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Think Tank: Beware the comfy workplace

12 November 2012

Nearly a quarter of respondents to FM World’s latest Think Tank Poll said employers are spending too much money on the wellbeing of their employees.


But many of the respondents – 77 per cent - who said employers were not spending enough were adamant that ensuring a comfy environment produces a much more productive workforce.

To a large degree, the most effective office and workplace conditions will differ for each business: “It’s not a black and white area. Some employers go over the top, others may not do enough,” said one respondent.

A balance needs to be struck between “what is necessary and what is clearly just pandering to the head of the company’s own wants and desires”, said another.

“Everyone would like a pleasant working environment, but is it necessary to have artificial grass and picnic benches instead of carpet and normal tables and chairs?”

Beware the “gimmick factor”, said another FM. Today’s cool tables, chairs and break-out areas become “so yesterday” very quickly and the initial “Wow!” is lost.

The fancy workplace can be more of a corporate statement – “Wow, look at us! Aren’t we creative and bright?” – than a workplace that allows employees to work more productively. “These things can become a distraction and prevent staff from taking things seriously. It’s more important to provide good basic comforts and be a company that cares about its employees.”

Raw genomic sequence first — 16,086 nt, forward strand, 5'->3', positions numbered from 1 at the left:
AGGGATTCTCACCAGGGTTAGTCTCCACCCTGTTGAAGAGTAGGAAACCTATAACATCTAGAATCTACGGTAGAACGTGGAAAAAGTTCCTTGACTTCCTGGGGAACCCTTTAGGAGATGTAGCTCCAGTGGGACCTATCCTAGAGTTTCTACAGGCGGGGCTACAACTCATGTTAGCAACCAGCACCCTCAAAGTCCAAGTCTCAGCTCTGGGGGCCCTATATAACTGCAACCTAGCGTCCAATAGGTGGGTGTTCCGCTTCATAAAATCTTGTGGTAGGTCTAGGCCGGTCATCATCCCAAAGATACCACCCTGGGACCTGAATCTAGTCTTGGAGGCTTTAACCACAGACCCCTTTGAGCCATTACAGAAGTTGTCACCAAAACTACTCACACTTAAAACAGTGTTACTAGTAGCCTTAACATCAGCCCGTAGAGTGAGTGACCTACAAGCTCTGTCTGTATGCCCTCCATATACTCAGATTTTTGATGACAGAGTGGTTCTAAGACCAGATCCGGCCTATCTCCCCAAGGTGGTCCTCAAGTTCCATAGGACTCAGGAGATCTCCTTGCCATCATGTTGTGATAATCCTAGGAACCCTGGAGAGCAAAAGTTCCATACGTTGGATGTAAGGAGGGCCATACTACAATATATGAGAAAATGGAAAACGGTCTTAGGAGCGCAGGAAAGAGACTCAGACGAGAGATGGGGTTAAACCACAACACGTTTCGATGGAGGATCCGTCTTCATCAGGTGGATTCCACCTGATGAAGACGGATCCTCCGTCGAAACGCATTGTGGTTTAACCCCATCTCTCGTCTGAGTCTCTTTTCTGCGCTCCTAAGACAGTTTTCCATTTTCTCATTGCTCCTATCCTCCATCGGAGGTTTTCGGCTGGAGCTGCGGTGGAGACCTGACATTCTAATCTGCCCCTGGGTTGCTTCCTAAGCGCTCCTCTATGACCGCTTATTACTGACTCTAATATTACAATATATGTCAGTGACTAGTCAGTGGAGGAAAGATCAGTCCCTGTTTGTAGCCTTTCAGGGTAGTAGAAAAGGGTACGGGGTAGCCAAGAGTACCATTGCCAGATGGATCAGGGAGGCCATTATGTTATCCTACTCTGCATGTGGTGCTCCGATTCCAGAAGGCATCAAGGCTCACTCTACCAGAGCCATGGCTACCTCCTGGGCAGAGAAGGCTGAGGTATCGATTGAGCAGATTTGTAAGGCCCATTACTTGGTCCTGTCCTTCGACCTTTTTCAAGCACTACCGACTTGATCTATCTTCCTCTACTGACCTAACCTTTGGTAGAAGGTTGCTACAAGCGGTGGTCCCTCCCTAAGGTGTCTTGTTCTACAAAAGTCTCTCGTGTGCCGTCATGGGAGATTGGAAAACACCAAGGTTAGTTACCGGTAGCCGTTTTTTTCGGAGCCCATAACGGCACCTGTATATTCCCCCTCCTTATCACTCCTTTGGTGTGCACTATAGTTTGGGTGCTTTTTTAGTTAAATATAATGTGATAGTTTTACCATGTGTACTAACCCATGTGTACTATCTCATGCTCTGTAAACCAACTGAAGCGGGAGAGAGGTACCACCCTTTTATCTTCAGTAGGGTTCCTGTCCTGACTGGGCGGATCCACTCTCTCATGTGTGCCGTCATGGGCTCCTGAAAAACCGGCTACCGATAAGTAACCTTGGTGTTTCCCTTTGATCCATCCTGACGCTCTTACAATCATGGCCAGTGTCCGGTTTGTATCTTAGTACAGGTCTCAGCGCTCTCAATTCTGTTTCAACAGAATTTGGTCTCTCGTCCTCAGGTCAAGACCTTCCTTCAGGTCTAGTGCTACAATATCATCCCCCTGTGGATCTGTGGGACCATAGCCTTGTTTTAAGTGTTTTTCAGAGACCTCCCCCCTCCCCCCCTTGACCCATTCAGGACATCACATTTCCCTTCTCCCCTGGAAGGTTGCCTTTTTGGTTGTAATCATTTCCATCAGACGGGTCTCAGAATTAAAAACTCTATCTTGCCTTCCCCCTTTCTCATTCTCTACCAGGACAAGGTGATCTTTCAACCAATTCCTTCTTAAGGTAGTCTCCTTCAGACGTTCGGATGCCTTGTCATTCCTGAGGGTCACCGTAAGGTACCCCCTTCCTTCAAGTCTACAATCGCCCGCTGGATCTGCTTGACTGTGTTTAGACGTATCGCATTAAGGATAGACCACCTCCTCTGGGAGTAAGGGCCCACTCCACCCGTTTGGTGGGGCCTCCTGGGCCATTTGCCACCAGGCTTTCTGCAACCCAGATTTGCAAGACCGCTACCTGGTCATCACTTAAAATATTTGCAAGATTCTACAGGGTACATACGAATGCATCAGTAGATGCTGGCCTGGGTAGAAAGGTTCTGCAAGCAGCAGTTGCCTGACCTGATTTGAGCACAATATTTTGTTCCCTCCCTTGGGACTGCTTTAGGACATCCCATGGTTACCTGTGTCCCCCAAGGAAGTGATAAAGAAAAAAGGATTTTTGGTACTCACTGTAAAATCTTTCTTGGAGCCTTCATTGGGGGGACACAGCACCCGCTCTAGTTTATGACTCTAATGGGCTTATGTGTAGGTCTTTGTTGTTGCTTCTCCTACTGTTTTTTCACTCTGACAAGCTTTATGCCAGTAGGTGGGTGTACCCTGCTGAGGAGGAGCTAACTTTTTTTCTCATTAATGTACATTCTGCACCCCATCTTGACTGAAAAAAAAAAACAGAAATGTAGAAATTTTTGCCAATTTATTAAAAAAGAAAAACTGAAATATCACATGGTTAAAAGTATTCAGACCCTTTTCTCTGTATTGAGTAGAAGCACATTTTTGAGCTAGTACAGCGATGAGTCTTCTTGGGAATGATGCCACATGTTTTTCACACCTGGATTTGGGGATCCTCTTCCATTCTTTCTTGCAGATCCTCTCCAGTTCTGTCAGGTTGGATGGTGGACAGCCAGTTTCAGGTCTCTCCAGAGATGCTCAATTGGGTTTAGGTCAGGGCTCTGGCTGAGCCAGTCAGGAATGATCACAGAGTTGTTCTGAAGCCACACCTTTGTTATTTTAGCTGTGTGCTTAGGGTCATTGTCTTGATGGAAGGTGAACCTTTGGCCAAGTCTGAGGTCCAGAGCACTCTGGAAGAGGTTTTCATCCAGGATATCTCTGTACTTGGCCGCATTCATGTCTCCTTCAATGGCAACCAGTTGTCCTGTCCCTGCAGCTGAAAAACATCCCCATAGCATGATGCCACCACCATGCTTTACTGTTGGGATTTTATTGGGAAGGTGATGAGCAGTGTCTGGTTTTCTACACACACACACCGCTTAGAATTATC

Even an on-site coffeeshop might be an amenity too far, said a respondent: “On-site coffee shops are great until staff are spending more time there than at their place of work. And if a company can’t afford these things, it probably means that they have other priorities that may be ensuring the organisation itself survives in the long run.”

A good, caring employer gets and keeps its best people. That’s why so many companies now focus on staff wellbeing, a respondent said. And with the government’s Soft Landings campaign starting next year (for building hand-over), it will put government FM managers in the driving seat and empower them to do much to improve the workplace experience for the civil service.

But office design must be driven by solid research because trying to gain consensus from workers on what suits everyone can produce irrelevant hotel-style demands.
 
Professional thought on designing workspace means worker interactions are likely to be more productive rather than distracting. This includes grouping interactive teams together and away from quiet areas where they can be disruptive. And don’t position attention-attracting items near people’s desks in case there are distractions.

At the end of the day, productivity is about the attitudes of both employer and employees. “Company cultural and management attitudes are very much key because a great office design but poor management will equal poor employee morale.

“One of my star FMs works in a basement!”